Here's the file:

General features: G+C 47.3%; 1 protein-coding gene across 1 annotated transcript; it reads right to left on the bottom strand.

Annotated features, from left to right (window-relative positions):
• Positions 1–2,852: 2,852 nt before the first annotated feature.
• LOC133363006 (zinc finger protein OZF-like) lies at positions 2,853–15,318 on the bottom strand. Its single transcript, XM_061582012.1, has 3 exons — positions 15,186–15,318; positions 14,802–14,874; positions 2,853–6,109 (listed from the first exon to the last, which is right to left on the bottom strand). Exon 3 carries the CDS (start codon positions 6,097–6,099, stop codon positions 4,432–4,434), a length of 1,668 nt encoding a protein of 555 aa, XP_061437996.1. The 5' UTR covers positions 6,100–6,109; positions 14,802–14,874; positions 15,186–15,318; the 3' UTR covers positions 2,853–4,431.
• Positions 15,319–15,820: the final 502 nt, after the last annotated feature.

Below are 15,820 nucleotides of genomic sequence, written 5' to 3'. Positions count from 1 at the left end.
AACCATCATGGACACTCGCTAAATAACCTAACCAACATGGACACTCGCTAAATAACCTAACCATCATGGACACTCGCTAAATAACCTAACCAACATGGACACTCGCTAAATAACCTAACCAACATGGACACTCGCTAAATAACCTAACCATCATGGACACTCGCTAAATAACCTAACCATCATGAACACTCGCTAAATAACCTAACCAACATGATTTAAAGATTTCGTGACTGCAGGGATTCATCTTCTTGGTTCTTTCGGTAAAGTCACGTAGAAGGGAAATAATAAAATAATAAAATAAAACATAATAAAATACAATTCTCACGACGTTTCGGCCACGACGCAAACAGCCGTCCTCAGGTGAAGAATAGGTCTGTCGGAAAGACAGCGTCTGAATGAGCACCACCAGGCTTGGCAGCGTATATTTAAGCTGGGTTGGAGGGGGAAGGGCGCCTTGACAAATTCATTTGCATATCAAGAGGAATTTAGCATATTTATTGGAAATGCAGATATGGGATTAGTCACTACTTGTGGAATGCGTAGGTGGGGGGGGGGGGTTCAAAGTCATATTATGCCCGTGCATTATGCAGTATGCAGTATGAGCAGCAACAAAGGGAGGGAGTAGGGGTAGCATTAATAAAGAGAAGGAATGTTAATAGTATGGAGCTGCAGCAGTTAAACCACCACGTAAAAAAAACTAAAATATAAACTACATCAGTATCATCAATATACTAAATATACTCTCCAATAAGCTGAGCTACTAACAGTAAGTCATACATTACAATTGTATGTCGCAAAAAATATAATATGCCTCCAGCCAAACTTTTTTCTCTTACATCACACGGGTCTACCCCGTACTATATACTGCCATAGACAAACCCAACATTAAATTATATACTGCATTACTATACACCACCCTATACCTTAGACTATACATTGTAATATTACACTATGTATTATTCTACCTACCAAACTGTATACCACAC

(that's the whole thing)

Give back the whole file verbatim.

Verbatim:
General features: G+C 47.3%; 1 protein-coding gene across 1 annotated transcript; it reads right to left on the bottom strand.

Annotated features, from left to right (window-relative positions):
• Positions 1–2,852: 2,852 nt before the first annotated feature.
• LOC133363006 (zinc finger protein OZF-like) lies at positions 2,853–15,318 on the bottom strand. Its single transcript, XM_061582012.1, has 3 exons — positions 15,186–15,318; positions 14,802–14,874; positions 2,853–6,109 (listed from the first exon to the last, which is right to left on the bottom strand). Exon 3 carries the CDS (start codon positions 6,097–6,099, stop codon positions 4,432–4,434), a length of 1,668 nt encoding a protein of 555 aa, XP_061437996.1. The 5' UTR covers positions 6,100–6,109; positions 14,802–14,874; positions 15,186–15,318; the 3' UTR covers positions 2,853–4,431.
• Positions 15,319–15,820: the final 502 nt, after the last annotated feature.

Below are 15,820 nucleotides of genomic sequence, written 5' to 3'. Positions count from 1 at the left end.
AACCATCATGGACACTCGCTAAATAACCTAACCAACATGGACACTCGCTAAATAACCTAACCATCATGGACACTCGCTAAATAACCTAACCAACATGGACACTCGCTAAATAACCTAACCAACATGGACACTCGCTAAATAACCTAACCATCATGGACACTCGCTAAATAACCTAACCATCATGAACACTCGCTAAATAACCTAACCAACATGATTTAAAGATTTCGTGACTGCAGGGATTCATCTTCTTGGTTCTTTCGGTAAAGTCACGTAGAAGGGAAATAATAAAATAATAAAATAAAACATAATAAAATACAATTCTCACGACGTTTCGGCCACGACGCAAACAGCCGTCCTCAGGTGAAGAATAGGTCTGTCGGAAAGACAGCGTCTGAATGAGCACCACCAGGCTTGGCAGCGTATATTTAAGCTGGGTTGGAGGGGGAAGGGCGCCTTGACAAATTCATTTGCATATCAAGAGGAATTTAGCATATTTATTGGAAATGCAGATATGGGATTAGTCACTACTTGTGGAATGCGTAGGTGGGGGGGGGGGGTTCAAAGTCATATTATGCCCGTGCATTATGCAGTATGCAGTATGAGCAGCAACAAAGGGAGGGAGTAGGGGTAGCATTAATAAAGAGAAGGAATGTTAATAGTATGGAGCTGCAGCAGTTAAACCACCACGTAAAAAAAACTAAAATATAAACTACATCAGTATCATCAATATACTAAATATACTCTCCAATAAGCTGAGCTACTAACAGTAAGTCATACATTACAATTGTATGTCGCAAAAAATATAATATGCCTCCAGCCAAACTTTTTTCTCTTACATCACACGGGTCTACCCCGTACTATATACTGCCATAGACAAACCCAACATTAAATTATATACTGCATTACTATACACCACCCTATACCTTAGACTATACATTGTAATATTACACTATGTATTATTCTACCTACCAAACTGTATACCACAC